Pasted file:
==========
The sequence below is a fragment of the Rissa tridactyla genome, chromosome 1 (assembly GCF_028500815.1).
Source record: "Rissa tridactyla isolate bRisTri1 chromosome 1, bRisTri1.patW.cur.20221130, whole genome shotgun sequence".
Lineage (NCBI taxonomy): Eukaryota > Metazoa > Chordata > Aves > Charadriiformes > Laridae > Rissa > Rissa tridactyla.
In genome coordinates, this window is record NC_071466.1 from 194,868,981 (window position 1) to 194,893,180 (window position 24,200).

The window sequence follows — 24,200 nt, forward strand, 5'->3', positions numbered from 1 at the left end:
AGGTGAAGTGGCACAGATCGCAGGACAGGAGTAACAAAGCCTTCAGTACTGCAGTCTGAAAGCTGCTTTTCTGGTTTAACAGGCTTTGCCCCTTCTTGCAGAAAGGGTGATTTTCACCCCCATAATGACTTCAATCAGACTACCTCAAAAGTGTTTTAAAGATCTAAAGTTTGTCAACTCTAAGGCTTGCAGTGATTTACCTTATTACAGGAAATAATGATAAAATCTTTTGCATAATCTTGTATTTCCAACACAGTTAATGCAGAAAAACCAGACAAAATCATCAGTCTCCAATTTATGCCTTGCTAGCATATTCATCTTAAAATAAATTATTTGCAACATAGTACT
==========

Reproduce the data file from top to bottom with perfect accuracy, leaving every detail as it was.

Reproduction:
The sequence below is a fragment of the Rissa tridactyla genome, chromosome 1 (assembly GCF_028500815.1).
Source record: "Rissa tridactyla isolate bRisTri1 chromosome 1, bRisTri1.patW.cur.20221130, whole genome shotgun sequence".
Lineage (NCBI taxonomy): Eukaryota > Metazoa > Chordata > Aves > Charadriiformes > Laridae > Rissa > Rissa tridactyla.
In genome coordinates, this window is record NC_071466.1 from 194,868,981 (window position 1) to 194,893,180 (window position 24,200).

The window sequence follows — 24,200 nt, forward strand, 5'->3', positions numbered from 1 at the left end:
AGGTGAAGTGGCACAGATCGCAGGACAGGAGTAACAAAGCCTTCAGTACTGCAGTCTGAAAGCTGCTTTTCTGGTTTAACAGGCTTTGCCCCTTCTTGCAGAAAGGGTGATTTTCACCCCCATAATGACTTCAATCAGACTACCTCAAAAGTGTTTTAAAGATCTAAAGTTTGTCAACTCTAAGGCTTGCAGTGATTTACCTTATTACAGGAAATAATGATAAAATCTTTTGCATAATCTTGTATTTCCAACACAGTTAATGCAGAAAAACCAGACAAAATCATCAGTCTCCAATTTATGCCTTGCTAGCATATTCATCTTAAAATAAATTATTTGCAACATAGTACT